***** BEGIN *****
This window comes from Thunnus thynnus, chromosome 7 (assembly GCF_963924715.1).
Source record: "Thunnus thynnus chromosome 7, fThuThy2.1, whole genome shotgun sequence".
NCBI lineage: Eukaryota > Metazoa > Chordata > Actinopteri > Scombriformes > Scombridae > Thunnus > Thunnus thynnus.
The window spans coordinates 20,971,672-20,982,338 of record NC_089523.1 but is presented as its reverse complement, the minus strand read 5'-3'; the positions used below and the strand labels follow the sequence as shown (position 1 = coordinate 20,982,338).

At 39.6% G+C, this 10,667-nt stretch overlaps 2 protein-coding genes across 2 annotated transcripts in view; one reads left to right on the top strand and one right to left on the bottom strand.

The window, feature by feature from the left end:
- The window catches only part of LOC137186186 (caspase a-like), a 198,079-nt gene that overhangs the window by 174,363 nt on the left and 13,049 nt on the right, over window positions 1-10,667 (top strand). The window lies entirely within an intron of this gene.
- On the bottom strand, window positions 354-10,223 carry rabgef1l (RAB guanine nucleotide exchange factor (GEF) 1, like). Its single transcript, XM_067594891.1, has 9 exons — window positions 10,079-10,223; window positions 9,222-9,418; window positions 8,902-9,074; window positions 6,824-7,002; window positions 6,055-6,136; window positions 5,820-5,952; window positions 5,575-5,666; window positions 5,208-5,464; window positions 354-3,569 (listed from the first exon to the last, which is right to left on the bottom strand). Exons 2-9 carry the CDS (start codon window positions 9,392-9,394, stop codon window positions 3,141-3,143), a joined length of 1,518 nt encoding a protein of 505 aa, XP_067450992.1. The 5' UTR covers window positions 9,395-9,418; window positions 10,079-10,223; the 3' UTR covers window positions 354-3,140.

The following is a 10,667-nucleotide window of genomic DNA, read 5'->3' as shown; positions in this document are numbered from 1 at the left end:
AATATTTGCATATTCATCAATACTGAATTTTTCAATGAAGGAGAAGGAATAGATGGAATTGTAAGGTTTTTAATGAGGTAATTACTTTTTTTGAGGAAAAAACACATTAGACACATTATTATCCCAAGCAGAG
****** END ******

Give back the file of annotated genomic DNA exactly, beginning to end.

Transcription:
This window comes from Thunnus thynnus, chromosome 7 (assembly GCF_963924715.1).
Source record: "Thunnus thynnus chromosome 7, fThuThy2.1, whole genome shotgun sequence".
NCBI lineage: Eukaryota > Metazoa > Chordata > Actinopteri > Scombriformes > Scombridae > Thunnus > Thunnus thynnus.
The window spans coordinates 20,971,672-20,982,338 of record NC_089523.1 but is presented as its reverse complement, the minus strand read 5'-3'; the positions used below and the strand labels follow the sequence as shown (position 1 = coordinate 20,982,338).

At 39.6% G+C, this 10,667-nt stretch overlaps 2 protein-coding genes across 2 annotated transcripts in view; one reads left to right on the top strand and one right to left on the bottom strand.

The window, feature by feature from the left end:
- The window catches only part of LOC137186186 (caspase a-like), a 198,079-nt gene that overhangs the window by 174,363 nt on the left and 13,049 nt on the right, over window positions 1-10,667 (top strand). The window lies entirely within an intron of this gene.
- On the bottom strand, window positions 354-10,223 carry rabgef1l (RAB guanine nucleotide exchange factor (GEF) 1, like). Its single transcript, XM_067594891.1, has 9 exons — window positions 10,079-10,223; window positions 9,222-9,418; window positions 8,902-9,074; window positions 6,824-7,002; window positions 6,055-6,136; window positions 5,820-5,952; window positions 5,575-5,666; window positions 5,208-5,464; window positions 354-3,569 (listed from the first exon to the last, which is right to left on the bottom strand). Exons 2-9 carry the CDS (start codon window positions 9,392-9,394, stop codon window positions 3,141-3,143), a joined length of 1,518 nt encoding a protein of 505 aa, XP_067450992.1. The 5' UTR covers window positions 9,395-9,418; window positions 10,079-10,223; the 3' UTR covers window positions 354-3,140.

The following is a 10,667-nucleotide window of genomic DNA, read 5'->3' as shown; positions in this document are numbered from 1 at the left end:
AATATTTGCATATTCATCAATACTGAATTTTTCAATGAAGGAGAAGGAATAGATGGAATTGTAAGGTTTTTAATGAGGTAATTACTTTTTTTGAGGAAAAAACACATTAGACACATTATTATCCCAAGCAGAG